Friday, 3 April 2015

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Public speaking can be exceptionally rewarding, stimulating, and enriching for people who do it well. It can make or break careers and open up opportunities that would never exist otherwise. There's just one small problem. Most of us are petrified of grabbing the Microsoft Office PowerPoint remote and getting in front of people. Fear of public speaking makes us dread the very activity we should be pursuing as often as possible! The question, then, is what can we do to lessen this fear and make our presentation experiences more productive and fun?
Warning! The following suggestions are not at all normal because they approach Microsoft Office PowerPoint from a very nontraditional perspective. You may be tempted to scratch your head in disbelief. However, the effectiveness of these ideas has been borne out through years of experience, across hundreds of presenters just like you and me. So ponder them carefully.

Step 1: Be interactive and responsive with your audience

The most important action you need to take right away is to reconfigure all (or most) of your presentation materials to be interconnected and flexibly accessible. If someone asks a question, you should be able to show them an answer, whatever that question may be. If time is running out and it's necessary to cut a performance short, there should be ways of secretly eliminating slides or otherwise sculpting messages on the spot. Don't ever deliver a single linear presentation. Constantly move between multiple smaller presentations instead. This allows more adjustment possibilities. If a thought pops into your head and you want to show your audience a slide that was not originally anticipated, make sure you can find and display that slide within seconds, even if there are thousands of options from which to choose. To see video demonstrations of this kind of flexible, interactive presentation, visit the Aspire Communications home page. Create forms of navigation like the ones showcased there that work best for your situation, so that you can quickly locate just the right slides at a moment's notice. Being that much in control of what you show and when you show it causes fear to melt away like nothing else.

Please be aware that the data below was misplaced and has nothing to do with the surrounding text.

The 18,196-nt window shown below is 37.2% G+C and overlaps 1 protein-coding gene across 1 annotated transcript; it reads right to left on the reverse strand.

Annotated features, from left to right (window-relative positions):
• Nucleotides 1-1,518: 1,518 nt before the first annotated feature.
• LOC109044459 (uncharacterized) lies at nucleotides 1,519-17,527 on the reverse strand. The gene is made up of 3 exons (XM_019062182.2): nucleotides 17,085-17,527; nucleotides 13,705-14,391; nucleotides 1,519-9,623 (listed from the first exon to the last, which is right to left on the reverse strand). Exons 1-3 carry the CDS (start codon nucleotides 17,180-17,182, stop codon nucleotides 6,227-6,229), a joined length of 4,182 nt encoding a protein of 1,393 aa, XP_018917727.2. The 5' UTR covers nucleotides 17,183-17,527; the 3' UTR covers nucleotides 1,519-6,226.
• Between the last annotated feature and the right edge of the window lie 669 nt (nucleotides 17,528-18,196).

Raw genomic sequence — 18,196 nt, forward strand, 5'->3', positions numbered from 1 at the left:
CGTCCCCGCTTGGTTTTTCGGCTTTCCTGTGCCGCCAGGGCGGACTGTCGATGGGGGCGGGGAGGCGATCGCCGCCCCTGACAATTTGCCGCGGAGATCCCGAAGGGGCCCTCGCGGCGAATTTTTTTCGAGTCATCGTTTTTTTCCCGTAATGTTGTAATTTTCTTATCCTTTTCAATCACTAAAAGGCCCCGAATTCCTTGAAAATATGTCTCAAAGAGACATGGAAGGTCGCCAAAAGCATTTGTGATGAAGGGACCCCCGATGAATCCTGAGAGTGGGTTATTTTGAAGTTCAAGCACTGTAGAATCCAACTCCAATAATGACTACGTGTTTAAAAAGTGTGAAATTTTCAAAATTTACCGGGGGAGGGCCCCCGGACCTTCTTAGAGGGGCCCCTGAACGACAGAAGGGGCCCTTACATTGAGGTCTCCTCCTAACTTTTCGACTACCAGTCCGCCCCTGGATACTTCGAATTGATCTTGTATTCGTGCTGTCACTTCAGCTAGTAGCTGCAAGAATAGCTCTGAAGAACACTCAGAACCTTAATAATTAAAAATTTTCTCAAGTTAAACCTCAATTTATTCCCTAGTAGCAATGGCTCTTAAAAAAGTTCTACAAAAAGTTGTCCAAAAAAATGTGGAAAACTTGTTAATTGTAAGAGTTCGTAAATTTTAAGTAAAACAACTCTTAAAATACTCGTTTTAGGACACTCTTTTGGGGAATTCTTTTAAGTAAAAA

Step 2: Integrate visual clues to guide the selection of content

Our network of slide shows that we use during speaking and training activities now contains well over 14,000 slides. A question we frequently hear is, "How in the world can you find one slide quickly when there are that many options?" Our response: "How do you find individual items in a grocery story, a library, or on the Web?" Quickly finding individual items out of thousands of choices is really quite easy if you follow certain organizational principles. For example, notice the following illustration. Each of the little pictures on this menu is actually a screen shot of the slide shows that will open once the link is clicked. That visual information gives the presenter previews of available content before any links are clicked, a kind of cheat sheet as it were. In other words, he or she doesn't have to try and remember all of the shows that are available because the navigation in this case acts as a subtle reminder. There are at least 10 different forms of visual clues that can be included in your network of slides, and you should use them all — constantly. Such clues are enormously comforting when under pressure.

Step 3: Build high-quality content that is universal enough to be used over and over again, across multiple audiences

Think about your messages. I can almost guarantee there are core ideas and themes you can use again and again, during many future speaking engagements. In that case, take the time and resources to build those slides with high-quality, descriptive graphics and place those slides in a prominent place within your network. When such content is needed, simply navigate to its fixed location and show it. The slide shown here helps us explain the various applications of Zone Navigation. We use it in every training event and virtually every speaking performance, regardless of whom we are talking to. Accessing core, reusable slides like this is a huge confidence builder for presenters. Repeated use of core slides leads to greater familiarity with content and correspondingly higher confidence in the delivery of that content. Higher confidence results in stronger feelings of being in control. Control leads to less fear.


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